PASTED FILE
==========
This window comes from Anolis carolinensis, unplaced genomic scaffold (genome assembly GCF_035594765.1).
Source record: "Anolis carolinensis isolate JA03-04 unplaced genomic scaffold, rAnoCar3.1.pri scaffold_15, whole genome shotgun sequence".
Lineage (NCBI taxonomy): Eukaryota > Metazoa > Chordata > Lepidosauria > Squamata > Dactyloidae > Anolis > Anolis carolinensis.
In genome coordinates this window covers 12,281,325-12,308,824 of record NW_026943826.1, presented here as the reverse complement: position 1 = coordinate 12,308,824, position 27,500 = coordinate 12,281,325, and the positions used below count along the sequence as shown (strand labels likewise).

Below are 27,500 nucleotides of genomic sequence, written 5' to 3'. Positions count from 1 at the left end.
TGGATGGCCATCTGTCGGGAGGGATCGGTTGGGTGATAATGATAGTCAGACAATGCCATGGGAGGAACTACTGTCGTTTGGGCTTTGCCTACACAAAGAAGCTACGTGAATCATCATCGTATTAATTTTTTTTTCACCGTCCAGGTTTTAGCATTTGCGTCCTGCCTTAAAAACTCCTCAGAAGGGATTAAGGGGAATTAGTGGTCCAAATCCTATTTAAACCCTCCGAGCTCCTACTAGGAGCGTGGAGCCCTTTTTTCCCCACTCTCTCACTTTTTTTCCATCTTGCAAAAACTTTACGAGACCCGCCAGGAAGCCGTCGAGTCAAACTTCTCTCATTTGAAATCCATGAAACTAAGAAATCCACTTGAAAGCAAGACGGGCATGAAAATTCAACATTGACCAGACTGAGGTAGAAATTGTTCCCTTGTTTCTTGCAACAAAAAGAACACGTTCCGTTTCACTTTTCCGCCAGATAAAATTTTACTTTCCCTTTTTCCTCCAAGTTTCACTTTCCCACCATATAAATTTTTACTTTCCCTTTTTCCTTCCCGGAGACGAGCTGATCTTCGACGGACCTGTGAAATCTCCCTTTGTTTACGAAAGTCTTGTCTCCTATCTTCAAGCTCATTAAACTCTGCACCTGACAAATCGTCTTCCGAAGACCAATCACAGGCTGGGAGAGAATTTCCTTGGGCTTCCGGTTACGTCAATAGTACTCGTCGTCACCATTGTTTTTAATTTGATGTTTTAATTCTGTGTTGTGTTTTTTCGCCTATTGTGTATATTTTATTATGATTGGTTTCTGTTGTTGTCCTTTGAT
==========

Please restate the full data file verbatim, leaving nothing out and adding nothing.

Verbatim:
This window comes from Anolis carolinensis, unplaced genomic scaffold (genome assembly GCF_035594765.1).
Source record: "Anolis carolinensis isolate JA03-04 unplaced genomic scaffold, rAnoCar3.1.pri scaffold_15, whole genome shotgun sequence".
Lineage (NCBI taxonomy): Eukaryota > Metazoa > Chordata > Lepidosauria > Squamata > Dactyloidae > Anolis > Anolis carolinensis.
In genome coordinates this window covers 12,281,325-12,308,824 of record NW_026943826.1, presented here as the reverse complement: position 1 = coordinate 12,308,824, position 27,500 = coordinate 12,281,325, and the positions used below count along the sequence as shown (strand labels likewise).

Below are 27,500 nucleotides of genomic sequence, written 5' to 3'. Positions count from 1 at the left end.
TGGATGGCCATCTGTCGGGAGGGATCGGTTGGGTGATAATGATAGTCAGACAATGCCATGGGAGGAACTACTGTCGTTTGGGCTTTGCCTACACAAAGAAGCTACGTGAATCATCATCGTATTAATTTTTTTTTCACCGTCCAGGTTTTAGCATTTGCGTCCTGCCTTAAAAACTCCTCAGAAGGGATTAAGGGGAATTAGTGGTCCAAATCCTATTTAAACCCTCCGAGCTCCTACTAGGAGCGTGGAGCCCTTTTTTCCCCACTCTCTCACTTTTTTTCCATCTTGCAAAAACTTTACGAGACCCGCCAGGAAGCCGTCGAGTCAAACTTCTCTCATTTGAAATCCATGAAACTAAGAAATCCACTTGAAAGCAAGACGGGCATGAAAATTCAACATTGACCAGACTGAGGTAGAAATTGTTCCCTTGTTTCTTGCAACAAAAAGAACACGTTCCGTTTCACTTTTCCGCCAGATAAAATTTTACTTTCCCTTTTTCCTCCAAGTTTCACTTTCCCACCATATAAATTTTTACTTTCCCTTTTTCCTTCCCGGAGACGAGCTGATCTTCGACGGACCTGTGAAATCTCCCTTTGTTTACGAAAGTCTTGTCTCCTATCTTCAAGCTCATTAAACTCTGCACCTGACAAATCGTCTTCCGAAGACCAATCACAGGCTGGGAGAGAATTTCCTTGGGCTTCCGGTTACGTCAATAGTACTCGTCGTCACCATTGTTTTTAATTTGATGTTTTAATTCTGTGTTGTGTTTTTTCGCCTATTGTGTATATTTTATTATGATTGGTTTCTGTTGTTGTCCTTTGAT